Pages: pp. 58-60
Monster Careers: How to Land the Job of Your Life, Jeff Taylor and Doug Hardy. "This book is about finding and landing your dream job," says Taylor, who is founder of the Internet employment site, Monster. com. This book has tips for the unemployed, recent grads, people looking for something better, and those facing job insecurity. Even those satisfied with their jobs should look to improve job skills and encourage advancement. The authors guide readers through the basics of searching for a job, including developing what the authors call a FAME attitude: Think like a free agent; train like an athlete; prepare like a marketer; and work like an entrepreneur.
This book also offers advice on networking, creatively describing professional achievements, and creating a "resume that sells." Many of the worksheets, templates, and schedules within the chapters are also available online at Monster.com.
Recruiters, career counselors, and human resources professionals offer advice in the book. Monster.com members also share their job-hunting techniques.
Penguin USA, http://www.penguin.com, ISBN 0-142004-36-7, 402 pp., $10.80.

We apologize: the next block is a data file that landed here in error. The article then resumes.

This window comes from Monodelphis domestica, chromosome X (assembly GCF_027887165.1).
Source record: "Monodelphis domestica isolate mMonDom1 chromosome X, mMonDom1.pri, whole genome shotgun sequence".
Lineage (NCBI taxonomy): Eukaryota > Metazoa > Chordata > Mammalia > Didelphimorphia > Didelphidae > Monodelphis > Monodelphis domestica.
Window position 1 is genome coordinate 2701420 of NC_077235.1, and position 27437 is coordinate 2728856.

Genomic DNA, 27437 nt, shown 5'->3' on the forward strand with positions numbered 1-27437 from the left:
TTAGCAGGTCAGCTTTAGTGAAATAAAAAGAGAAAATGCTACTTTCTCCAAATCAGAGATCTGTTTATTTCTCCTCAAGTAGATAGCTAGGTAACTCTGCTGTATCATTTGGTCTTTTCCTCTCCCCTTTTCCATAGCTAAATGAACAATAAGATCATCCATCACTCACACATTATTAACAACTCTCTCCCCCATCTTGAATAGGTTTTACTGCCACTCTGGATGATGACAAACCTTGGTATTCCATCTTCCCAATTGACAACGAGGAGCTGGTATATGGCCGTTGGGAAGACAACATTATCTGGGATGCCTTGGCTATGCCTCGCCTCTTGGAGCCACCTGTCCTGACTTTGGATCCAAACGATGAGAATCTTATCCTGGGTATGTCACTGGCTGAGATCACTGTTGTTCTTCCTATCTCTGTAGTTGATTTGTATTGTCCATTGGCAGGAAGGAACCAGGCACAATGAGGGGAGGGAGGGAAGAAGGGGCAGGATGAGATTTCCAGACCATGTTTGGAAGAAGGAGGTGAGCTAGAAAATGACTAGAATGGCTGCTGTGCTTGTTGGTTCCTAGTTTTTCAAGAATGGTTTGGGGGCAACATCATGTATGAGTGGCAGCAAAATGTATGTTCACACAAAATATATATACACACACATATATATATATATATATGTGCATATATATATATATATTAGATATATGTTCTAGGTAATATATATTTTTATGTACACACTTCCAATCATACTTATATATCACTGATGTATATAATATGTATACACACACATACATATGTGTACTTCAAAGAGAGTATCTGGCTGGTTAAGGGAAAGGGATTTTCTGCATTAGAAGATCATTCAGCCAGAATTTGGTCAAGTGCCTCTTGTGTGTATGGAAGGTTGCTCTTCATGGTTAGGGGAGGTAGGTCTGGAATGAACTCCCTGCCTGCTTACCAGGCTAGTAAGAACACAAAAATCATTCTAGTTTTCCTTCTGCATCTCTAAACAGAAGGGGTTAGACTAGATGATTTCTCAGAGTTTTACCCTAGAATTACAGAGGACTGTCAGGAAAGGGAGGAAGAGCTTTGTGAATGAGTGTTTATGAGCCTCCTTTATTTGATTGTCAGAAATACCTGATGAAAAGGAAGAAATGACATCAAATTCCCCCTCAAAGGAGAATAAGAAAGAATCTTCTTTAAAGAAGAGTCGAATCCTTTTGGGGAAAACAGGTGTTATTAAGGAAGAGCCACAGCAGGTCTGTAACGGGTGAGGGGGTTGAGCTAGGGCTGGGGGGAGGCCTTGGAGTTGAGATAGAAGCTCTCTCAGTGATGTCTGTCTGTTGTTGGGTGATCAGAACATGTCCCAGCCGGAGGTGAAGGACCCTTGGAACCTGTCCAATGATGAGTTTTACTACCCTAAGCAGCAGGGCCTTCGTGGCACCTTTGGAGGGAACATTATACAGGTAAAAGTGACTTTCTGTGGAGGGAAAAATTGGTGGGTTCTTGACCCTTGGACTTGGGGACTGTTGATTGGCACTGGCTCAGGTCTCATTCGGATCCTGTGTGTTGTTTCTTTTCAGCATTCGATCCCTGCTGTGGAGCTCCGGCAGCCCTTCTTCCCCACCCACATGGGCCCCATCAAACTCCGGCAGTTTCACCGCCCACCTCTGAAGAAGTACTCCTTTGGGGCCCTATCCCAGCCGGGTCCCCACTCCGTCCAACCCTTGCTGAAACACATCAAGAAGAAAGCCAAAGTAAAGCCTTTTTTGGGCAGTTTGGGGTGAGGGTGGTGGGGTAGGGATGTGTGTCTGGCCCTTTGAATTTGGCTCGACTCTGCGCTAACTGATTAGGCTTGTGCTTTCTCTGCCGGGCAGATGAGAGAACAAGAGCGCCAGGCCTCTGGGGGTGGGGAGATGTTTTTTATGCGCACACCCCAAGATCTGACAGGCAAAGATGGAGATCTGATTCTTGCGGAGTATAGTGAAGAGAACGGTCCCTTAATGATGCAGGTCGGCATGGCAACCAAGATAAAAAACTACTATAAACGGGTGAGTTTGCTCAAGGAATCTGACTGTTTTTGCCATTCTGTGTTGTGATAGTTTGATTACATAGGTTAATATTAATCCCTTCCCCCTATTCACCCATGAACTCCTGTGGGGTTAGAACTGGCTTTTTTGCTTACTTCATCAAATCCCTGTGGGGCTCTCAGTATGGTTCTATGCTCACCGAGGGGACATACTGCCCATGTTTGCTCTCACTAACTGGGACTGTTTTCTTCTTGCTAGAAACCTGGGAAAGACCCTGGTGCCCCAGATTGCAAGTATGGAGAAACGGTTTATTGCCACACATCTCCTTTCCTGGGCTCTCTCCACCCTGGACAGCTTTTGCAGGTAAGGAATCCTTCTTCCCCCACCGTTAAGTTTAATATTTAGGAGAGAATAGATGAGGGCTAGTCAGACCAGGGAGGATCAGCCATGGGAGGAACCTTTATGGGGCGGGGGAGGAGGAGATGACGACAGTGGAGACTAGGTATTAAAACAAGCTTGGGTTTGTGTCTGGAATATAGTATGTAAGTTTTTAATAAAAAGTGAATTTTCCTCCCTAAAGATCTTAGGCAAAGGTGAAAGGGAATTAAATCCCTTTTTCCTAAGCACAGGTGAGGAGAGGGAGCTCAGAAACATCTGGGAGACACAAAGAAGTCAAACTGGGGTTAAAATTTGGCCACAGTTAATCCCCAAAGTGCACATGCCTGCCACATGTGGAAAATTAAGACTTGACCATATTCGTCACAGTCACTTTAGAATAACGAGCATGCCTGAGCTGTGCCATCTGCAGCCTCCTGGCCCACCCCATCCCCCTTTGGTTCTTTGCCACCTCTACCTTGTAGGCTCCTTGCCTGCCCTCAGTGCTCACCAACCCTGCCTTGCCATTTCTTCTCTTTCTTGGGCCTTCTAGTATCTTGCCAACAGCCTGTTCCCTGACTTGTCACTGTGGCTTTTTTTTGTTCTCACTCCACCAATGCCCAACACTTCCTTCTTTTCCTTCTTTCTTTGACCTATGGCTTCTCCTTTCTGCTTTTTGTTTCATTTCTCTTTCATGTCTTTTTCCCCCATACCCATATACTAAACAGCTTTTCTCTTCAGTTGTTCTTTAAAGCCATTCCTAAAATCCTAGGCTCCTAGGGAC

Ace the IT Job Interview! Paula Moreira. IT hiring managers share off- the-record advice to IT job-seekers in this book, which includes tips in job search areas such as preparing for the interview, overcoming preinterview jitters, writing thank you letters, and negotiating salary.
The book also offers advice on disclosing experience, education, and previous employment, and advises those reentering the workforce.
One section contains job descriptions and qualifications checklists. It also lists more than 500 sample interview questions for IT jobs such as network administrator, Web designer, programmer, desktop support staff, and consultant.
Other topics include learning about a potential employer's company before the interview; how to present skills effectively and position for the desired job; how to contact the correct hiring person by telephone; and the best questions for an interview's conclusion.
McGraw-Hill Osborne Media, http://www.mcgraw-hill.com, ISBN 0-072225-81-5, 371 pp., $16.99.
Sharon Gaudin's 21 April 2004 article, "Indian Exec on Offshoring: Mistakes, Politics and Money," explores the effect of offshoring jobs in India, where many US jobs are heading.